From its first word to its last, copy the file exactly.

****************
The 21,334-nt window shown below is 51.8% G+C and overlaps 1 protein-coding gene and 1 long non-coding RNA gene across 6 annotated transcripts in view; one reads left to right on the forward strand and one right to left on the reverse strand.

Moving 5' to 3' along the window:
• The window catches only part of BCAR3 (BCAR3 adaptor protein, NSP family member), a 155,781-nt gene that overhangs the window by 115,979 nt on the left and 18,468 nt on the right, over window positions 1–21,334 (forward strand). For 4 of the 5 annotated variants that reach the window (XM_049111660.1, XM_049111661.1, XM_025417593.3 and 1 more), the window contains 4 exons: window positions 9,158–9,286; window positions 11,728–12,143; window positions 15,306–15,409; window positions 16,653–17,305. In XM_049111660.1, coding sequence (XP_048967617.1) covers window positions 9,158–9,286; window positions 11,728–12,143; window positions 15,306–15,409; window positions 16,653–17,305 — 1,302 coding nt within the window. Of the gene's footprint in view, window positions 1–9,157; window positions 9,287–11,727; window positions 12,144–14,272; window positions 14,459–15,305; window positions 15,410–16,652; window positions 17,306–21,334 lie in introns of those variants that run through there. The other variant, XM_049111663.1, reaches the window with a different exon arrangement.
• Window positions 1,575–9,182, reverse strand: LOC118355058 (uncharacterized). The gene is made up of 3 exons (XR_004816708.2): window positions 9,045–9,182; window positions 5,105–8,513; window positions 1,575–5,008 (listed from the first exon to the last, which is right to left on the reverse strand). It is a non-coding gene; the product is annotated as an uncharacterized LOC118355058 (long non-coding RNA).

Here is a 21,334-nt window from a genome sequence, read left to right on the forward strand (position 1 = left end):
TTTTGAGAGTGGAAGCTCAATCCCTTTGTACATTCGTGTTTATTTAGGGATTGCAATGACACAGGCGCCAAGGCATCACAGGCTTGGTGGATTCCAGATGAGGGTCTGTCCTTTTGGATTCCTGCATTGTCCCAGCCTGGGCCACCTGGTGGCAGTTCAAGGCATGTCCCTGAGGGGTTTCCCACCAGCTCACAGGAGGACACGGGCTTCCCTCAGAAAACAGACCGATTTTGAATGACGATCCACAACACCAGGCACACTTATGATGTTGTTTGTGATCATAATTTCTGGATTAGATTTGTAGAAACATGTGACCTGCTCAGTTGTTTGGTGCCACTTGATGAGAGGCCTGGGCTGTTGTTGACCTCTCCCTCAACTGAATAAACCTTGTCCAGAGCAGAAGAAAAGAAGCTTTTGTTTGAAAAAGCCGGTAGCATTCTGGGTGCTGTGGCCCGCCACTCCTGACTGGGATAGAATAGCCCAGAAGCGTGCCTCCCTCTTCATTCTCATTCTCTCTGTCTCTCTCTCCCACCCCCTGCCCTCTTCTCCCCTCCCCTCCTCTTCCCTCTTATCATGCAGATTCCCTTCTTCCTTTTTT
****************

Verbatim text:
The 21,334-nt window shown below is 51.8% G+C and overlaps 1 protein-coding gene and 1 long non-coding RNA gene across 6 annotated transcripts in view; one reads left to right on the forward strand and one right to left on the reverse strand.

Moving 5' to 3' along the window:
• The window catches only part of BCAR3 (BCAR3 adaptor protein, NSP family member), a 155,781-nt gene that overhangs the window by 115,979 nt on the left and 18,468 nt on the right, over window positions 1–21,334 (forward strand). For 4 of the 5 annotated variants that reach the window (XM_049111660.1, XM_049111661.1, XM_025417593.3 and 1 more), the window contains 4 exons: window positions 9,158–9,286; window positions 11,728–12,143; window positions 15,306–15,409; window positions 16,653–17,305. In XM_049111660.1, coding sequence (XP_048967617.1) covers window positions 9,158–9,286; window positions 11,728–12,143; window positions 15,306–15,409; window positions 16,653–17,305 — 1,302 coding nt within the window. Of the gene's footprint in view, window positions 1–9,157; window positions 9,287–11,727; window positions 12,144–14,272; window positions 14,459–15,305; window positions 15,410–16,652; window positions 17,306–21,334 lie in introns of those variants that run through there. The other variant, XM_049111663.1, reaches the window with a different exon arrangement.
• Window positions 1,575–9,182, reverse strand: LOC118355058 (uncharacterized). The gene is made up of 3 exons (XR_004816708.2): window positions 9,045–9,182; window positions 5,105–8,513; window positions 1,575–5,008 (listed from the first exon to the last, which is right to left on the reverse strand). It is a non-coding gene; the product is annotated as an uncharacterized LOC118355058 (long non-coding RNA).

Here is a 21,334-nt window from a genome sequence, read left to right on the forward strand (position 1 = left end):
TTTTGAGAGTGGAAGCTCAATCCCTTTGTACATTCGTGTTTATTTAGGGATTGCAATGACACAGGCGCCAAGGCATCACAGGCTTGGTGGATTCCAGATGAGGGTCTGTCCTTTTGGATTCCTGCATTGTCCCAGCCTGGGCCACCTGGTGGCAGTTCAAGGCATGTCCCTGAGGGGTTTCCCACCAGCTCACAGGAGGACACGGGCTTCCCTCAGAAAACAGACCGATTTTGAATGACGATCCACAACACCAGGCACACTTATGATGTTGTTTGTGATCATAATTTCTGGATTAGATTTGTAGAAACATGTGACCTGCTCAGTTGTTTGGTGCCACTTGATGAGAGGCCTGGGCTGTTGTTGACCTCTCCCTCAACTGAATAAACCTTGTCCAGAGCAGAAGAAAAGAAGCTTTTGTTTGAAAAAGCCGGTAGCATTCTGGGTGCTGTGGCCCGCCACTCCTGACTGGGATAGAATAGCCCAGAAGCGTGCCTCCCTCTTCATTCTCATTCTCTCTGTCTCTCTCTCCCACCCCCTGCCCTCTTCTCCCCTCCCCTCCTCTTCCCTCTTATCATGCAGATTCCCTTCTTCCTTTTTT